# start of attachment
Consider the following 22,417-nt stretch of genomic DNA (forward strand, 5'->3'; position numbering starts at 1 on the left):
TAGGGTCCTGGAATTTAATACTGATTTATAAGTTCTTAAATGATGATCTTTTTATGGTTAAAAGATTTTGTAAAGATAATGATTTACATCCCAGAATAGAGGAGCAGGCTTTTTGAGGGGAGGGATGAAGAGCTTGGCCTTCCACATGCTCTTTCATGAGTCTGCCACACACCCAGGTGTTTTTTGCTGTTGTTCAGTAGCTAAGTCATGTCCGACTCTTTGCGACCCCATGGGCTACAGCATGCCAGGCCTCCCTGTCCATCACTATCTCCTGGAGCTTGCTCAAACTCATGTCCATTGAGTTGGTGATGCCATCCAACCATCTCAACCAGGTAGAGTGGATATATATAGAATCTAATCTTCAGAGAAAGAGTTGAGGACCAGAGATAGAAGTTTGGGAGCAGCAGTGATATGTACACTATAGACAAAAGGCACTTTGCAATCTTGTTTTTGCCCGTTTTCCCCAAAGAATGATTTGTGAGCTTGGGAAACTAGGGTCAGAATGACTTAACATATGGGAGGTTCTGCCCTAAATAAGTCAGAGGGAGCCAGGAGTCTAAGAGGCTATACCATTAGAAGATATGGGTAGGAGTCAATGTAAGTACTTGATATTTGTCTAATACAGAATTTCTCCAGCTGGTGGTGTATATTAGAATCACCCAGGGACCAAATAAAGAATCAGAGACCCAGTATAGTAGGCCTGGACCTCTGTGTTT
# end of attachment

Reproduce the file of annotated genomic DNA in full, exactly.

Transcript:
Consider the following 22,417-nt stretch of genomic DNA (forward strand, 5'->3'; position numbering starts at 1 on the left):
TAGGGTCCTGGAATTTAATACTGATTTATAAGTTCTTAAATGATGATCTTTTTATGGTTAAAAGATTTTGTAAAGATAATGATTTACATCCCAGAATAGAGGAGCAGGCTTTTTGAGGGGAGGGATGAAGAGCTTGGCCTTCCACATGCTCTTTCATGAGTCTGCCACACACCCAGGTGTTTTTTGCTGTTGTTCAGTAGCTAAGTCATGTCCGACTCTTTGCGACCCCATGGGCTACAGCATGCCAGGCCTCCCTGTCCATCACTATCTCCTGGAGCTTGCTCAAACTCATGTCCATTGAGTTGGTGATGCCATCCAACCATCTCAACCAGGTAGAGTGGATATATATAGAATCTAATCTTCAGAGAAAGAGTTGAGGACCAGAGATAGAAGTTTGGGAGCAGCAGTGATATGTACACTATAGACAAAAGGCACTTTGCAATCTTGTTTTTGCCCGTTTTCCCCAAAGAATGATTTGTGAGCTTGGGAAACTAGGGTCAGAATGACTTAACATATGGGAGGTTCTGCCCTAAATAAGTCAGAGGGAGCCAGGAGTCTAAGAGGCTATACCATTAGAAGATATGGGTAGGAGTCAATGTAAGTACTTGATATTTGTCTAATACAGAATTTCTCCAGCTGGTGGTGTATATTAGAATCACCCAGGGACCAAATAAAGAATCAGAGACCCAGTATAGTAGGCCTGGACCTCTGTGTTT